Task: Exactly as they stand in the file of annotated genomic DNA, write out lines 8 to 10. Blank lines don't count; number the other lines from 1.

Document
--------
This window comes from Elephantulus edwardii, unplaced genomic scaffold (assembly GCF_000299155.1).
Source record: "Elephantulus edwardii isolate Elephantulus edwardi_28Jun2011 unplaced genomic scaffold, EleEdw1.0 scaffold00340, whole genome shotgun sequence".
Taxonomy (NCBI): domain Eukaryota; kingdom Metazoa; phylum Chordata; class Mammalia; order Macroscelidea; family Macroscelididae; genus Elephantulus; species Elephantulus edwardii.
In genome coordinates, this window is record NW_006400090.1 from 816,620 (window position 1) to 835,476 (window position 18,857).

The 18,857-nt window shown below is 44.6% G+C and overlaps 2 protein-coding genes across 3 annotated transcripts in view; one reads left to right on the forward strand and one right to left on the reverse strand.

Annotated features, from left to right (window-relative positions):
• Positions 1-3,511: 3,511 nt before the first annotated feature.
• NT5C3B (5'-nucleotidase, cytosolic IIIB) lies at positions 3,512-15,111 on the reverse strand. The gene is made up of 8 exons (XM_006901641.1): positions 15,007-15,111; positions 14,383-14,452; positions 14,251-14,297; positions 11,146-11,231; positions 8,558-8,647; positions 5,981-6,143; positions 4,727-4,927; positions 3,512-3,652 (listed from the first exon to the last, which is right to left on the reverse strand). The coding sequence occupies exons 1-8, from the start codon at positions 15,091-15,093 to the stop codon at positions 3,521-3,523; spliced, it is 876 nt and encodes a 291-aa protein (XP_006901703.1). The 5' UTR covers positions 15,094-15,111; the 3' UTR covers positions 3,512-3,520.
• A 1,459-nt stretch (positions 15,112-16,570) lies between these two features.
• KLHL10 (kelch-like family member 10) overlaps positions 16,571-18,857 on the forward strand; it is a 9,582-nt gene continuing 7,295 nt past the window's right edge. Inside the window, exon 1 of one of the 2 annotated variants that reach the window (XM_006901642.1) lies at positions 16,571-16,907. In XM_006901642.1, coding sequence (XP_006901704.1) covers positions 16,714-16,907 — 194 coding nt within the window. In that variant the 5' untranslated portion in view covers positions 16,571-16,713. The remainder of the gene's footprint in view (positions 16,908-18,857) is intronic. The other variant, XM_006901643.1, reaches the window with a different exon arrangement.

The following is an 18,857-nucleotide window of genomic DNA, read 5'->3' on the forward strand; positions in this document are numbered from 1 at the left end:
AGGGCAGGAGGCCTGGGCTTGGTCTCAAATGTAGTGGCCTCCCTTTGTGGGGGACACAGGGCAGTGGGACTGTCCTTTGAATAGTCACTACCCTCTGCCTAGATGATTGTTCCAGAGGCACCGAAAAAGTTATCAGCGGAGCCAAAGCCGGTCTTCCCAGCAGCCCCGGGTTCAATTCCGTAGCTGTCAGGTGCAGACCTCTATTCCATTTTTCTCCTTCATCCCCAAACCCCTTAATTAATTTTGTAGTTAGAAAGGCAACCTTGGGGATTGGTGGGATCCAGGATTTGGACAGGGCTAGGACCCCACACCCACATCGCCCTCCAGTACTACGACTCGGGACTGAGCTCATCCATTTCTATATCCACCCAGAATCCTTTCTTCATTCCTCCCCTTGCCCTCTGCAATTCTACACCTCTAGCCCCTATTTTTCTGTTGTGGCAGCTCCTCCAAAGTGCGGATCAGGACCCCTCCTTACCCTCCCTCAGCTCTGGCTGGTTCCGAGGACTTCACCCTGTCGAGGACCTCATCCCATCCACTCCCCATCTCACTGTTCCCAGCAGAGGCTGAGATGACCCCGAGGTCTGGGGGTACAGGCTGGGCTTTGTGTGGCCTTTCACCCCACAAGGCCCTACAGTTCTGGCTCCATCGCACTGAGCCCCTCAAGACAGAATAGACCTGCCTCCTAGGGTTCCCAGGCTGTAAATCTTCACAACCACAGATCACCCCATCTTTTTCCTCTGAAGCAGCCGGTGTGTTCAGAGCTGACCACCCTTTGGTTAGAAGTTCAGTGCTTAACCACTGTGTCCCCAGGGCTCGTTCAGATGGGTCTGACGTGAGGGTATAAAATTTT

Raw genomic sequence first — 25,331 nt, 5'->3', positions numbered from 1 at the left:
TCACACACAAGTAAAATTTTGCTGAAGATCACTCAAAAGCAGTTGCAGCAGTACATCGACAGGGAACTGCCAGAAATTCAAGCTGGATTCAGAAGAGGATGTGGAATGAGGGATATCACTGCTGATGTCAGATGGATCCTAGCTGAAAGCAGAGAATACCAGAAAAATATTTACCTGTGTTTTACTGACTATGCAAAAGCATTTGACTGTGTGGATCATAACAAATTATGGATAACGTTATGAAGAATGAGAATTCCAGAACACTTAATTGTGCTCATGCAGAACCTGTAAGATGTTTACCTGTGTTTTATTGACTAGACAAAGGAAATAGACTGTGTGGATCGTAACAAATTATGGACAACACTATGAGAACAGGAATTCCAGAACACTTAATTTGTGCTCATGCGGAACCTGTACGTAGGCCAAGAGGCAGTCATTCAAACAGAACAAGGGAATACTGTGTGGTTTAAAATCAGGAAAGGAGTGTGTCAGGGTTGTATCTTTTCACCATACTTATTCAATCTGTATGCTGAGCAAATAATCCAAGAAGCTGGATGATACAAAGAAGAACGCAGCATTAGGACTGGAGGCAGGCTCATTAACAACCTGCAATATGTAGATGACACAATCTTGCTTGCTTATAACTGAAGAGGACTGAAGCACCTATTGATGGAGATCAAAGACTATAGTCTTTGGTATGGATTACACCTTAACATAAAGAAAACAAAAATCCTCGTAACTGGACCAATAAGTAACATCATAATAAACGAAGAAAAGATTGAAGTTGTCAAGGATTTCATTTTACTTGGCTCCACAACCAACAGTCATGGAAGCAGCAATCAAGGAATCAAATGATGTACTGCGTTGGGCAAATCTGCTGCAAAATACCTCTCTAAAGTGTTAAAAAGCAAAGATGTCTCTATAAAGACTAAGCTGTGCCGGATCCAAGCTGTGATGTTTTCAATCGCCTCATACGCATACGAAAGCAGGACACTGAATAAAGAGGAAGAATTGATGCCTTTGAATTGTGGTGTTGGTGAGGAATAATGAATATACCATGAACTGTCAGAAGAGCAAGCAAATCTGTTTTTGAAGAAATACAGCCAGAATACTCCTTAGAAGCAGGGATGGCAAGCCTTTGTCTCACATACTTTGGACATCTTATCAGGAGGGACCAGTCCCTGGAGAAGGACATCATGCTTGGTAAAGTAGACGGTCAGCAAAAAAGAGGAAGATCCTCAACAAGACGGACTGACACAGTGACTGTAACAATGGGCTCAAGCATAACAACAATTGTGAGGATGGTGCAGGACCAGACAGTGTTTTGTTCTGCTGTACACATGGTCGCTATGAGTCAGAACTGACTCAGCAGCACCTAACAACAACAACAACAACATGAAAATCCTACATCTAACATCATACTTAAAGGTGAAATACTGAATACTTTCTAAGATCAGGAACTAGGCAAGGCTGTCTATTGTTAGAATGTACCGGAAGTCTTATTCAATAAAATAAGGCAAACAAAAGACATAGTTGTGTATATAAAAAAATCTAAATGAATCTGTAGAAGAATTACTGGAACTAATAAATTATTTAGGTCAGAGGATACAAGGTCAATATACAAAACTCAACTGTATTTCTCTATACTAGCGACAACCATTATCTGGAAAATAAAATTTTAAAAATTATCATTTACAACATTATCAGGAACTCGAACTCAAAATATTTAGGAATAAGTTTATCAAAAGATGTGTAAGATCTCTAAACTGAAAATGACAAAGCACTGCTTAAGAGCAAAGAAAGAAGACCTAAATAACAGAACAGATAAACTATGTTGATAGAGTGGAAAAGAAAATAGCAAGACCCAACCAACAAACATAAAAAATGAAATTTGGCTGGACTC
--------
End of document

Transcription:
• NT5C3B (5'-nucleotidase, cytosolic IIIB) lies at positions 3,512-15,111 on the reverse strand. The gene is made up of 8 exons (XM_006901641.1): positions 15,007-15,111; positions 14,383-14,452; positions 14,251-14,297; positions 11,146-11,231; positions 8,558-8,647; positions 5,981-6,143; positions 4,727-4,927; positions 3,512-3,652 (listed from the first exon to the last, which is right to left on the reverse strand). The coding sequence occupies exons 1-8, from the start codon at positions 15,091-15,093 to the stop codon at positions 3,521-3,523; spliced, it is 876 nt and encodes a 291-aa protein (XP_006901703.1). The 5' UTR covers positions 15,094-15,111; the 3' UTR covers positions 3,512-3,520.
• A 1,459-nt stretch (positions 15,112-16,570) lies between these two features.
• KLHL10 (kelch-like family member 10) overlaps positions 16,571-18,857 on the forward strand; it is a 9,582-nt gene continuing 7,295 nt past the window's right edge. Inside the window, exon 1 of one of the 2 annotated variants that reach the window (XM_006901642.1) lies at positions 16,571-16,907. In XM_006901642.1, coding sequence (XP_006901704.1) covers positions 16,714-16,907 — 194 coding nt within the window. In that variant the 5' untranslated portion in view covers positions 16,571-16,713. The remainder of the gene's footprint in view (positions 16,908-18,857) is intronic. The other variant, XM_006901643.1, reaches the window with a different exon arrangement.